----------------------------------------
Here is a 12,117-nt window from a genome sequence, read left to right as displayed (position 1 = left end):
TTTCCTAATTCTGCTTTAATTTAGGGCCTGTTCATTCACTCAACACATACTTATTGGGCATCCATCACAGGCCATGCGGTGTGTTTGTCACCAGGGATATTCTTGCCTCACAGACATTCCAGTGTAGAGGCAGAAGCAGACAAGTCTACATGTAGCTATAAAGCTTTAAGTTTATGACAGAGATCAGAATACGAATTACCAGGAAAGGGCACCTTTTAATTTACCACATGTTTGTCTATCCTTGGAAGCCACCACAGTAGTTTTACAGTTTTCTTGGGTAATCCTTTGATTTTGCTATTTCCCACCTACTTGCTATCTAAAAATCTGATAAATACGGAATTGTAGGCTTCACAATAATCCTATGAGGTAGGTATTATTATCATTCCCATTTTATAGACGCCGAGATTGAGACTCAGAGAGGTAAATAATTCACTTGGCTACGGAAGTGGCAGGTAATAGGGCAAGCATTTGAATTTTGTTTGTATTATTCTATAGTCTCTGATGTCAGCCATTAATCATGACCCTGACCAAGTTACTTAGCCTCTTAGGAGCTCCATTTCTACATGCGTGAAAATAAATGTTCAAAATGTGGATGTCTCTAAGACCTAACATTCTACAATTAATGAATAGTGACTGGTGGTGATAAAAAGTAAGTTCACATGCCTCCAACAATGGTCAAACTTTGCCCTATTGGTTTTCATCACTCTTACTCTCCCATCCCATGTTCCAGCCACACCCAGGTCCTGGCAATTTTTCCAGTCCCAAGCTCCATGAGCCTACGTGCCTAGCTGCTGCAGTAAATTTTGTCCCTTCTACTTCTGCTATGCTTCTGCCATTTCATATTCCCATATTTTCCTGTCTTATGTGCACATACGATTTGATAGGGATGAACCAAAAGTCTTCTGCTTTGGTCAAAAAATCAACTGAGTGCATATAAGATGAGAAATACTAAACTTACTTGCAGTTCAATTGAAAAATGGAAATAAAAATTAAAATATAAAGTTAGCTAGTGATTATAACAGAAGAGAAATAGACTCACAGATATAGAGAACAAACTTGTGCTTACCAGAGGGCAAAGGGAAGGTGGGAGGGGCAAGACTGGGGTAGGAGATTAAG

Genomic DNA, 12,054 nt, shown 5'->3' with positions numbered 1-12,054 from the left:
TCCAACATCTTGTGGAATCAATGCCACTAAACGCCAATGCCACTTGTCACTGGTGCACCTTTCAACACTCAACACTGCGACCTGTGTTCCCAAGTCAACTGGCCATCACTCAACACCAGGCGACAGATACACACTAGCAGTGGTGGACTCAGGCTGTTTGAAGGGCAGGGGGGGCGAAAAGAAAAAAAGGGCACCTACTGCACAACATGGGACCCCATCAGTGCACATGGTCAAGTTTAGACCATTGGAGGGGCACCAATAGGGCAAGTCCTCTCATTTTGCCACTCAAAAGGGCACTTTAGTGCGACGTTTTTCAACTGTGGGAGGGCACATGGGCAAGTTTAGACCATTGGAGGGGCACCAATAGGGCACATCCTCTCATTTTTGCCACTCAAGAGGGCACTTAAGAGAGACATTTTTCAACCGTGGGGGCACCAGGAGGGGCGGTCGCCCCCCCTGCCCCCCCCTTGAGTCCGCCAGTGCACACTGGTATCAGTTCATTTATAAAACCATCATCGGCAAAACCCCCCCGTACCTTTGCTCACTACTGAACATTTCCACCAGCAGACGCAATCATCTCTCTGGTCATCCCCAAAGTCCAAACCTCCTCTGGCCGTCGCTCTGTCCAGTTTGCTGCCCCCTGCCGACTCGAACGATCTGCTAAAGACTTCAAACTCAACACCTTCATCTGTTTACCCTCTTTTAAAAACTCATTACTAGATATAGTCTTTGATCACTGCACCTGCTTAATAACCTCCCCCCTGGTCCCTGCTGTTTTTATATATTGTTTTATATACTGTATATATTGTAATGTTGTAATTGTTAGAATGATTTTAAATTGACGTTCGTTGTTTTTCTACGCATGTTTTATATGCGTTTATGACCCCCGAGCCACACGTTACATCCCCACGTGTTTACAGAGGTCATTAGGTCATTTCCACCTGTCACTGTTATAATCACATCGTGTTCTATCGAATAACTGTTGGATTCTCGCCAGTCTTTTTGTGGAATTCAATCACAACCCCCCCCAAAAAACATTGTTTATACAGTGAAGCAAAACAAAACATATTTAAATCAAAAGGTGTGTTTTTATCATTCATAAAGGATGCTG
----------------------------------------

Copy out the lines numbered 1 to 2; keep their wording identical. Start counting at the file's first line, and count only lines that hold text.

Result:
Here is a 12,117-nt window from a genome sequence, read left to right as displayed (position 1 = left end):
TTTCCTAATTCTGCTTTAATTTAGGGCCTGTTCATTCACTCAACACATACTTATTGGGCATCCATCACAGGCCATGCGGTGTGTTTGTCACCAGGGATATTCTTGCCTCACAGACATTCCAGTGTAGAGGCAGAAGCAGACAAGTCTACATGTAGCTATAAAGCTTTAAGTTTATGACAGAGATCAGAATACGAATTACCAGGAAAGGGCACCTTTTAATTTACCACATGTTTGTCTATCCTTGGAAGCCACCACAGTAGTTTTACAGTTTTCTTGGGTAATCCTTTGATTTTGCTATTTCCCACCTACTTGCTATCTAAAAATCTGATAAATACGGAATTGTAGGCTTCACAATAATCCTATGAGGTAGGTATTATTATCATTCCCATTTTATAGACGCCGAGATTGAGACTCAGAGAGGTAAATAATTCACTTGGCTACGGAAGTGGCAGGTAATAGGGCAAGCATTTGAATTTTGTTTGTATTATTCTATAGTCTCTGATGTCAGCCATTAATCATGACCCTGACCAAGTTACTTAGCCTCTTAGGAGCTCCATTTCTACATGCGTGAAAATAAATGTTCAAAATGTGGATGTCTCTAAGACCTAACATTCTACAATTAATGAATAGTGACTGGTGGTGATAAAAAGTAAGTTCACATGCCTCCAACAATGGTCAAACTTTGCCCTATTGGTTTTCATCACTCTTACTCTCCCATCCCATGTTCCAGCCACACCCAGGTCCTGGCAATTTTTCCAGTCCCAAGCTCCATGAGCCTACGTGCCTAGCTGCTGCAGTAAATTTTGTCCCTTCTACTTCTGCTATGCTTCTGCCATTTCATATTCCCATATTTTCCTGTCTTATGTGCACATACGATTTGATAGGGATGAACCAAAAGTCTTCTGCTTTGGTCAAAAAATCAACTGAGTGCATATAAGATGAGAAATACTAAACTTACTTGCAGTTCAATTGAAAAATGGAAATAAAAATTAAAATATAAAGTTAGCTAGTGATTATAACAGAAGAGAAATAGACTCACAGATATAGAGAACAAACTTGTGCTTACCAGAGGGCAAAGGGAAGGTGGGAGGGGCAAGACTGGGGTAGGAGATTAAG